Croatian family gains status as residents

Duane Hicks

Seven years after arriving in Fort Frances from Croatia, Irena, Ratko, and Marin Loncar have earned Canadian permanent resident status and are looking forward to a bright future here.
The family was congratulated Sunday evening during a potluck supper at Knox United Church here.
“After seven years of fighting for permanent resident status and being refused every time we applied, it was a long journey,” noted Irena, adding “it feels really good” to finally earn Canadian permanent resident status.
“It’s a big relief,” she smiled.
Irena said one of the best parts of coming to Fort Frances has been the people who have welcomed her family with open arms.
“It’s a really nice community,” she enthused. “The community actually supported us every time we had trouble with applications.
“We had help from Mr. Hampton, Mr. Rafferty, and Mr. Boshcoff, too.”
Irena admitted it was a little difficult to adjust when the family first came here, with the differences in language and culture, but it was not as difficult as it could have been because they always had the support of friends, the church, and others.
“It wasn’t so hard. Everything was a big change but they helped us,” she reasoned.
“[The community] is friendly. From the beginning, when we came, we didn’t speak [English] very well,” added Irena, noting when she started to work at Wal-Mart, the job required a lot of talking.
But she always had support and help from others as she learned the new language.
The couple’s son, Marin, 13, is a Grade 8 student at St. Francis School. Unable to speak English at all when he first came here seven years ago, Marin now is doing very well in his classes, has been part of the student council and drama club, and keeps active participating in soccer, volleyball, basketball, and cross-country running.
The Loncars will become full-fledged Canadian citizens in two years, and have every intention of staying in Fort Frances.
“We’ve had plans for the last seven years, but we always had to put them on hold because we couldn’t do anything before we got permanent resident [status],” said Irena.
“We plan to buy a house—I think that’s going to happen pretty soon.
“And then we’ll really start to see what we can do with other occupations . . . and we are making plans for [Marin] for the future,” she added.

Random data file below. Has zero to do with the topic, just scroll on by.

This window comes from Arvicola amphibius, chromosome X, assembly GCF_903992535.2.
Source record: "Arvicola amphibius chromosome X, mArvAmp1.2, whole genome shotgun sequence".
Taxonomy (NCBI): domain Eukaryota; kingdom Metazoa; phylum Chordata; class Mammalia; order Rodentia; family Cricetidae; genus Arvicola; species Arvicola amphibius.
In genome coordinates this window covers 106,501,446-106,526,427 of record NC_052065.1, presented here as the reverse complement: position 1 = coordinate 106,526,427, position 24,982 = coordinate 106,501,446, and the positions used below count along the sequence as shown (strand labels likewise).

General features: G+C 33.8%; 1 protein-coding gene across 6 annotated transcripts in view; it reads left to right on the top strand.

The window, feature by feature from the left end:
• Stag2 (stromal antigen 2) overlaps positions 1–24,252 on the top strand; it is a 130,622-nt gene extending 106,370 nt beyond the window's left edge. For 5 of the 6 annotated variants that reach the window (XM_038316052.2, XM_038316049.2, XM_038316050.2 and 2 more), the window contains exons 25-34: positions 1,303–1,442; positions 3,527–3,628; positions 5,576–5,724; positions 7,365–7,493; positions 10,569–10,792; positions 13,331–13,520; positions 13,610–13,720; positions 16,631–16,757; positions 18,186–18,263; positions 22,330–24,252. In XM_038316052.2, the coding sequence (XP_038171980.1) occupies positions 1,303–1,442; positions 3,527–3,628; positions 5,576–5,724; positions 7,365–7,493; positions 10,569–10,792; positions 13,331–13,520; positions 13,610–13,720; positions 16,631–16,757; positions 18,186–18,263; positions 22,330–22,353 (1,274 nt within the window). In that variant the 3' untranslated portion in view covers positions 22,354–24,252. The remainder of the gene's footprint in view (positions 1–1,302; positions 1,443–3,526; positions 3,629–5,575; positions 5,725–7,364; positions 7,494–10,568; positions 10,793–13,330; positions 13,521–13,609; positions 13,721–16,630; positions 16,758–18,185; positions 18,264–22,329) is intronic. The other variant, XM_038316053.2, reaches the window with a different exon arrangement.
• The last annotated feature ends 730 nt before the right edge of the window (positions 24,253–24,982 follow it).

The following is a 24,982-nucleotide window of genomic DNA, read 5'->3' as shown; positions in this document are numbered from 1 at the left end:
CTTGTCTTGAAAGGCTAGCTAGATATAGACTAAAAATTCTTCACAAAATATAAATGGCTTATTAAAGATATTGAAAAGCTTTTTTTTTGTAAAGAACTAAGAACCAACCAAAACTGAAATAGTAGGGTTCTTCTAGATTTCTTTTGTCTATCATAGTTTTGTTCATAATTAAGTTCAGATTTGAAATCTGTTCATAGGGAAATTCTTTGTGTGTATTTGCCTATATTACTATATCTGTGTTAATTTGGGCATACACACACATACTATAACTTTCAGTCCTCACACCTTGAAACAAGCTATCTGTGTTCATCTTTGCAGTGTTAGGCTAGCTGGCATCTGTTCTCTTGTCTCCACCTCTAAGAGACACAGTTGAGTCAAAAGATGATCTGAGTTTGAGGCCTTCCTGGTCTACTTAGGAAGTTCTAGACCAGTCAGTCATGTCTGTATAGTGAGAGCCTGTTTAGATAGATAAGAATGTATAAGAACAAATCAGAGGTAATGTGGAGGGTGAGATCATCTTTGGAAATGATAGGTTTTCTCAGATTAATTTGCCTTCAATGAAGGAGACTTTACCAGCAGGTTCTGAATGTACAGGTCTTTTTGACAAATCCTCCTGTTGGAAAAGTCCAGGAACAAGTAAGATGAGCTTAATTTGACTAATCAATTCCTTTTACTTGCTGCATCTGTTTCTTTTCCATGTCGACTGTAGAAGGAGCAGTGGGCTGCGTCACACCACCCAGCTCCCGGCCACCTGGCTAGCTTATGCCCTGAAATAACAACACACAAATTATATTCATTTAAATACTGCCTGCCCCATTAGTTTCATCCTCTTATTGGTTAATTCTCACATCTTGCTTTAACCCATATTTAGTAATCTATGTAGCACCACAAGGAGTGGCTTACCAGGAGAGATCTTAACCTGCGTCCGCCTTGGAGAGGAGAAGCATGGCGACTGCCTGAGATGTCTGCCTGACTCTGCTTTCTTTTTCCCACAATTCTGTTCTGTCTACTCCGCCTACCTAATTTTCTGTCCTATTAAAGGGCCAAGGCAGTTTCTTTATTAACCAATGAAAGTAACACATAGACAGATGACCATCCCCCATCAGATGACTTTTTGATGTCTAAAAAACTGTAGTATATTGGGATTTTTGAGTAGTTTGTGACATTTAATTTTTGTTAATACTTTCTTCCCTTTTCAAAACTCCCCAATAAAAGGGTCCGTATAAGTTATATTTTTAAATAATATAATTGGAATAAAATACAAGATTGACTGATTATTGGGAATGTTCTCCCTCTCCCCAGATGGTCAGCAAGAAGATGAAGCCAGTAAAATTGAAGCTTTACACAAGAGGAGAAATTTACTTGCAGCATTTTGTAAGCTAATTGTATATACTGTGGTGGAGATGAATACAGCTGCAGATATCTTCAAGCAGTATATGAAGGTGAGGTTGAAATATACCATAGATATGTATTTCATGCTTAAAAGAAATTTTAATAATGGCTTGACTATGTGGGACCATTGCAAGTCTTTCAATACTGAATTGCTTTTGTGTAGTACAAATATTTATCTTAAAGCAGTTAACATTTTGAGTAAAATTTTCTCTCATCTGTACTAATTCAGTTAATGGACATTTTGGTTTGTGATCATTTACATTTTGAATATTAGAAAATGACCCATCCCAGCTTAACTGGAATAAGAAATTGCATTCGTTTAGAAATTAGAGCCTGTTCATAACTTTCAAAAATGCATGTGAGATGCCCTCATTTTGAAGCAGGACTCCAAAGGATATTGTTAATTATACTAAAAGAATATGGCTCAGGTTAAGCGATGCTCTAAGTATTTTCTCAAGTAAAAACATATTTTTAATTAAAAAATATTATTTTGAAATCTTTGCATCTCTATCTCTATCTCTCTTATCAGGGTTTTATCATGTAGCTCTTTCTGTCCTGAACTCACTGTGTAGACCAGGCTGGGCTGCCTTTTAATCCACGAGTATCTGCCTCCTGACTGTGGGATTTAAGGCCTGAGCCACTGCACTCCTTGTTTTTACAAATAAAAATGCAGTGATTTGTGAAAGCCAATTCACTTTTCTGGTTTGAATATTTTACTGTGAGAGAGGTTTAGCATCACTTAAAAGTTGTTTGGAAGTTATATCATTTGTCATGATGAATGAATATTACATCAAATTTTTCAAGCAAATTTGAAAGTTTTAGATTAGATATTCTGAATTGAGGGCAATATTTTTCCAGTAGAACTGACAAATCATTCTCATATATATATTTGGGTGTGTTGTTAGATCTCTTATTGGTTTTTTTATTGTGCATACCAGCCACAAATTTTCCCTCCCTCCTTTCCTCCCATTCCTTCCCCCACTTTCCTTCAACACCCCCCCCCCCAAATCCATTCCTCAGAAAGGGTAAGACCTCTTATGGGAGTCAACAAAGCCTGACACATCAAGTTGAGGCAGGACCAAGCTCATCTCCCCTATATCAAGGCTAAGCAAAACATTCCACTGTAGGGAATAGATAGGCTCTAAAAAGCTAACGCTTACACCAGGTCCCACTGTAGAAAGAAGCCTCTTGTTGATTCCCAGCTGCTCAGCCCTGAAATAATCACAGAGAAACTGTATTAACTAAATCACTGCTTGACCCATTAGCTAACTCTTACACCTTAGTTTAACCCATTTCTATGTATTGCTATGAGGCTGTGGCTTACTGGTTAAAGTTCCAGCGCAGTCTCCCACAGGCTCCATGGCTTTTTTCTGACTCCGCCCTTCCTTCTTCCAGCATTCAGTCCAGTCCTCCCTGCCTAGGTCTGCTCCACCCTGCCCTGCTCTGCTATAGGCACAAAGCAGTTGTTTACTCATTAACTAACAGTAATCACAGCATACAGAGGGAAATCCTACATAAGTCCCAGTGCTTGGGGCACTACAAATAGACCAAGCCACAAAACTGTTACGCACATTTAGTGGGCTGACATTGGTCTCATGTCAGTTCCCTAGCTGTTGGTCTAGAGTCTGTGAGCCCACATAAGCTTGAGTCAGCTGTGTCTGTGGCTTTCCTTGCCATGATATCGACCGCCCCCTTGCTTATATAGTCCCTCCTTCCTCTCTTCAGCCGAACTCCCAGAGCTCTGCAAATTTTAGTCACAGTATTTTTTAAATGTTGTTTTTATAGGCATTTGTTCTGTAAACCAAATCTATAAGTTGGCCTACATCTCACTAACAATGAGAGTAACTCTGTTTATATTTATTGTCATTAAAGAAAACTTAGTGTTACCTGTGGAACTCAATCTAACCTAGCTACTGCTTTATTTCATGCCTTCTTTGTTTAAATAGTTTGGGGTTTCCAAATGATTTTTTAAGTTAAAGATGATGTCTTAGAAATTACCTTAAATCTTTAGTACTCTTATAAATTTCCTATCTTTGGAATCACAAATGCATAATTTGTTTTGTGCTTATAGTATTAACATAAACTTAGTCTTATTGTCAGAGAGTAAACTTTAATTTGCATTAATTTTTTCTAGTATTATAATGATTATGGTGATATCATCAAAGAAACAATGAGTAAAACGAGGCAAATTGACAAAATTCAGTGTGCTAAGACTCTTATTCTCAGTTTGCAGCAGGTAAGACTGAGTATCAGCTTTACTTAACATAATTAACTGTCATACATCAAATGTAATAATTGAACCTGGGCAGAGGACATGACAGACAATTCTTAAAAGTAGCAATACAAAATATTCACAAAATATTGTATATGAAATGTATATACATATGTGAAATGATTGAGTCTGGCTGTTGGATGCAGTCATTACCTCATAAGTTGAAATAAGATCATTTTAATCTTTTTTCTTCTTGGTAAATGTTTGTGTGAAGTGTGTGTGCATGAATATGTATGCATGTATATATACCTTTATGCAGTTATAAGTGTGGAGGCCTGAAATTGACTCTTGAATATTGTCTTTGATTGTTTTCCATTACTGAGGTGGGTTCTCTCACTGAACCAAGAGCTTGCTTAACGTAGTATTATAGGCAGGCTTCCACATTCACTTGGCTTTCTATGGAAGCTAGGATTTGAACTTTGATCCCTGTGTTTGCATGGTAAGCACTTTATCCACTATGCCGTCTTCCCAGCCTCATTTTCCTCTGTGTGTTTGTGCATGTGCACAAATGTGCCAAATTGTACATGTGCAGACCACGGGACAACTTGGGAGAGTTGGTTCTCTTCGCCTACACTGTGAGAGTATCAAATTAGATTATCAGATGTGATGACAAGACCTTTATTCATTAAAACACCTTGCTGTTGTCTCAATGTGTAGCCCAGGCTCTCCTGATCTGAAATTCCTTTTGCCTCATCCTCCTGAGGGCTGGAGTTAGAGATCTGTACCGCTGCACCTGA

“But we are definitely staying here. We’ve found our place here,” she stressed.
“I really enjoy it here,” echoed Ratko. “I grew up in the big city, and I really enjoy that it’s a peaceful community.
“Very friendly. Unreal. Different than Europe.”
“It’s a better future. You can build a better future here, especially for [Marin],” added Irena.
Helping hands
The Loncars’ journey to make Canada their new home began 10 years ago when they made their first application to emigrate to Canada. It was not approved.
Over the next few years, several more applications under different categories also were turned down.
After all these refusals, Irena’s cousin, Bosko Stopa, and his family (who came here from Croatia in 1997), along with other people here in Fort Frances who were involved in helping them meet the immigration requirements of the Canadian government, became very frustrated and asked then MP Bob Nault what could be done.
Nault intervened and the immigration minister at the time issued the Loncars a special ministerial permit, under which they were given a three-year temporary resident status.
The downside to this special permit was they had to spend a few years without medical coverage, which was worrisome for the family.
It was then, with the help of MPP Howard Hampton, MP Ken Boshcoff, and their respective staffs, that they were able to overcome the barriers they encountered.
Hampton, in particular, was helpful, hiring an immigration lawyer to advise them and lobbying the provincial government to change the rules regarding ministerial immigration permits with regards to provincial health care.
As well, Mary Kozorys, assistant to Boshcoff and now local MP John Rafferty, took her assistance to a personal level and provided much advice over the years.
On behalf of the congregation, Dave Hickling congratulated the Loncars on Sunday evening.
“This evening we join Irena, Ratko, and Marin in celebration of their new status in Canada,” he noted.
“Special thanks to Bob Nault, John Rafferty and Howard Hampton, Mary Kozorys, Ken Boshcoff, and all those in the community who have cheered them on in their journey,” Hickling added.
“We look forward to celebrating again with them in two years when they become Canadian citizens.”